Sister Carrie

Theodore Dreiser, 1871-1945

Book - 1999

Young Caroline Meeber leaves home for the first time and experiences work, love, and the pleasures and responsibilities of independence in late-nineteenth-century Chicago and New York.

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FICTION/Dreiser, Theodore
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Series
Modern Library classics.
Subjects
Genres
Didactic fiction
Published
New York : Modern Library 1999.
Edition
1999 Modern Library pbk. ed
Language
English
Physical Description
lxxxvii, 659 pages ; 21 cm
ISBN
0375753214
9780375753213
Main Author
Theodore Dreiser, 1871-1945 (-)
Other Authors
Andrew Delbanco, 1952- (writer of introduction)
Review by Publisher Summary 1

Young Caroline Meeber leaves home for the first time and experiences work, love, and the pleasures and responsibilities of independence in late-nineteenth-century Chicago and New York

Review by Publisher Summary 2

Young Caroline Meeber leaves home for the first time and experiences work, love, and the pleasures and responsibilities of independence in late-nineteenth-century Chicago and New York. Reprint.

Review by Publisher Summary 3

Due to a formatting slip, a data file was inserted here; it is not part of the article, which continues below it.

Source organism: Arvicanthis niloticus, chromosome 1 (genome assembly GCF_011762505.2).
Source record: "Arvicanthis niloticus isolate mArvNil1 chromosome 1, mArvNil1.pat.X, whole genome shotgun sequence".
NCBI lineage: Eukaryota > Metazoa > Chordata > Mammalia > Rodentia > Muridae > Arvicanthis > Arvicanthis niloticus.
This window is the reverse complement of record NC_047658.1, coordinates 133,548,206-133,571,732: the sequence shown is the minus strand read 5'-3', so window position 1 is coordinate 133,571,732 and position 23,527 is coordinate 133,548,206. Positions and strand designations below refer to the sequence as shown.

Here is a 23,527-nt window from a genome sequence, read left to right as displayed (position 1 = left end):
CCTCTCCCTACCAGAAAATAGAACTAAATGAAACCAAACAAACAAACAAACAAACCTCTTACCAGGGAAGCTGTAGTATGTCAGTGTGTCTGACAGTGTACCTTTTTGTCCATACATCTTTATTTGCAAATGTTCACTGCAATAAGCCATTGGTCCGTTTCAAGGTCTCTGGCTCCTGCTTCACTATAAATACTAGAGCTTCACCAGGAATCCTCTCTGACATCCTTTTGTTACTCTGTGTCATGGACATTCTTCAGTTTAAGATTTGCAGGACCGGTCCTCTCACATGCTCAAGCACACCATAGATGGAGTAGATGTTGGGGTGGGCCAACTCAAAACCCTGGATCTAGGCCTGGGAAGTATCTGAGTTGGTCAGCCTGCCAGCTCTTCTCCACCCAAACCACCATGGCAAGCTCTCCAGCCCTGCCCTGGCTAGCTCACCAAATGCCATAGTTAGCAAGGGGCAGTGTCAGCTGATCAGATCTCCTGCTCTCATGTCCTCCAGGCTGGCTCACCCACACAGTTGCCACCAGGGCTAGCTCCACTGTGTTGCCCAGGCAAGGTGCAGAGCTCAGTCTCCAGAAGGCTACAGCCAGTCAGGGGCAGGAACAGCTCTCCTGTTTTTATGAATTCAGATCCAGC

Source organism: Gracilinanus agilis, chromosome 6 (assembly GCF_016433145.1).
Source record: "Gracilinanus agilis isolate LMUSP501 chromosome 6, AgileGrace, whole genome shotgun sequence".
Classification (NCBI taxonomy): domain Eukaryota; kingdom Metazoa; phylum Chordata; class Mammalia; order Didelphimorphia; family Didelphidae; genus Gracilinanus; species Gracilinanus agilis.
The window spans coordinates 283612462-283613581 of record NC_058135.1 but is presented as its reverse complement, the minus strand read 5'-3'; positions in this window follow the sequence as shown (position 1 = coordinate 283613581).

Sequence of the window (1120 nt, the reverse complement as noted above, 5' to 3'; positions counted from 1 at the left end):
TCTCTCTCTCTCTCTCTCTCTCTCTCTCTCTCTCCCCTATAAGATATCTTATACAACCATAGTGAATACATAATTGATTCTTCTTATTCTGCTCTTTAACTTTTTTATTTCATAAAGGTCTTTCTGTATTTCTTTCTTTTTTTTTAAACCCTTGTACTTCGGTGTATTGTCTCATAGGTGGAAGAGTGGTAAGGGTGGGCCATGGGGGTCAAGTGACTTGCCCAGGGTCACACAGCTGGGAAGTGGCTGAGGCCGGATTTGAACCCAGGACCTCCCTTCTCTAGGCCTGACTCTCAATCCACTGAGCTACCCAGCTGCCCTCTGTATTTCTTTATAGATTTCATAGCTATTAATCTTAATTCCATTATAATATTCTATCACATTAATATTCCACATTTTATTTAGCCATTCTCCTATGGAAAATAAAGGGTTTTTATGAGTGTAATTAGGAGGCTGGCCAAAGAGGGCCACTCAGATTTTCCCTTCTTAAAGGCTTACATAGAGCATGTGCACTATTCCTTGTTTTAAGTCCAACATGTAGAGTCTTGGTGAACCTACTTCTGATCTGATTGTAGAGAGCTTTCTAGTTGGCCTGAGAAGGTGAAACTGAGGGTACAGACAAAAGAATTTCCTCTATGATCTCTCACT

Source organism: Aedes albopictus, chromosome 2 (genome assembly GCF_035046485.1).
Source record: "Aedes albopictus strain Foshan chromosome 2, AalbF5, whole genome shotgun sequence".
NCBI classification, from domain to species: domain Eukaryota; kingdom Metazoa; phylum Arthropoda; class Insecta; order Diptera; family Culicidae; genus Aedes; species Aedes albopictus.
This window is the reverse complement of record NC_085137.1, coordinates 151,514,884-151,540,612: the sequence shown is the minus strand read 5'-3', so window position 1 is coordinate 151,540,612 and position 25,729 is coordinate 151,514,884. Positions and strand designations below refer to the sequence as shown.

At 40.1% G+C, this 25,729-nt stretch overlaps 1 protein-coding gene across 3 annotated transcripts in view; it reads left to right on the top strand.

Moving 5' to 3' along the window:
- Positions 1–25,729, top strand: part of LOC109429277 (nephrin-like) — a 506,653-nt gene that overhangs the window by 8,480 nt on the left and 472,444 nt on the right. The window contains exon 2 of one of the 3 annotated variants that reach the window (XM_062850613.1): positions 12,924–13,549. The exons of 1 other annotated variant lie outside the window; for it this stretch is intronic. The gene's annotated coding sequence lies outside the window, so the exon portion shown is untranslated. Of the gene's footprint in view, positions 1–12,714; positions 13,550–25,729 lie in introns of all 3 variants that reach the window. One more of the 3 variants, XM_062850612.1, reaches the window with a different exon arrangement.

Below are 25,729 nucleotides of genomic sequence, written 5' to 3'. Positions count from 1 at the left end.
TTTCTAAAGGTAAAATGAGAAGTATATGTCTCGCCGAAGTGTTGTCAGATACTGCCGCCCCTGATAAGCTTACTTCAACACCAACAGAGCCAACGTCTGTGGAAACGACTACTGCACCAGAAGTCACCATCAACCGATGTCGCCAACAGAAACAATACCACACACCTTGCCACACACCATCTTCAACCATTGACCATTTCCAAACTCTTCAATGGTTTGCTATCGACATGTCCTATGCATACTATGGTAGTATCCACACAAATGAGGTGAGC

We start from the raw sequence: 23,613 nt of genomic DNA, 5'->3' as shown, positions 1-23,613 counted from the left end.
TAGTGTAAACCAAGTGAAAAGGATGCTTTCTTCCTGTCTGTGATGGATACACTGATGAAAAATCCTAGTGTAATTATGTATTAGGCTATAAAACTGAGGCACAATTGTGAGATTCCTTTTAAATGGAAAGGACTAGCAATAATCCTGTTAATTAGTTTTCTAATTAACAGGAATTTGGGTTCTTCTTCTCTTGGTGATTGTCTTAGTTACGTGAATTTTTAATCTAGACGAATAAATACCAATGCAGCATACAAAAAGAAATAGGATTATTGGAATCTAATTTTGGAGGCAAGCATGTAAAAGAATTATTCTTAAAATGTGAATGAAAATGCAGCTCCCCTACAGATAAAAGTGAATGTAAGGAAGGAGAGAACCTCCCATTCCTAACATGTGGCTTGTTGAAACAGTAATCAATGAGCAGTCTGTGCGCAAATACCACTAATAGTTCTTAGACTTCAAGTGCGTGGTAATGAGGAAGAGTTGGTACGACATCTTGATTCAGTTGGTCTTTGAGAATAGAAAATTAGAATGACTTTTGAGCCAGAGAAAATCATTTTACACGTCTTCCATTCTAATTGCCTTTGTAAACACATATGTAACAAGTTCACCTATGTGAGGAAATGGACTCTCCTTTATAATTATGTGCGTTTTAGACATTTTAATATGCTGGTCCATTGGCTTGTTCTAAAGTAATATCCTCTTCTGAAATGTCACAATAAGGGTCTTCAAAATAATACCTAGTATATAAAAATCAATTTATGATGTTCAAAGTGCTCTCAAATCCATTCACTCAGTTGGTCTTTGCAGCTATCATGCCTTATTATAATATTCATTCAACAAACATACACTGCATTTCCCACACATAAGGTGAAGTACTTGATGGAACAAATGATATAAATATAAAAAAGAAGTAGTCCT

Selected by the Modern Library as one of the 100 best novels of all time"Theodore Dreiser is a man who, with the passage of time, is bound to loom larger and larger in the awakening aesthetic consciousness of America. Among all of our prose writers he is one of the few men of whom it may be said that he has . . . never been a trickster. If there is a modern movement in American prose writing, a movement toward greater courage and fidelity to life in writing, Theodore Dreiser is the pioneer and the hero of the movement."--Sherwood AndersonLong before she was seduced by the cautious and ordinary man whose life she would unravel with no malice and only intermittent interest, the young Carrie Meeber was seduced by the promise of the city--its vitality and reckless possibility, the thrill of material luxury, and the spectacle of power and industry. Banned on publication for its questionable morals, Sister Carrie is the great American novel of seduction, a masterpiece of insight into appetite and innocence."Such a novel as Sister Carrie stands quite outside the brief traffic of the customary stage. It leaves behind an inescapable impression of bigness, of epic sweep and dignity. It is not a mere story, not a novel in the customary American meaning of the word; it is at once a psalm of life and a criticism of life. . . . [Dreiser's] aim is not merely to tell a tale; his aim is to show the vast ebb and flow of forces which sway and condition human destiny. The thing he seeks to do is to stir, to awaken, to move. One does not arise from such a book as Sister Carrie with a smirk of satisfaction; one leaves it infinitely touched."--H. L. Mencken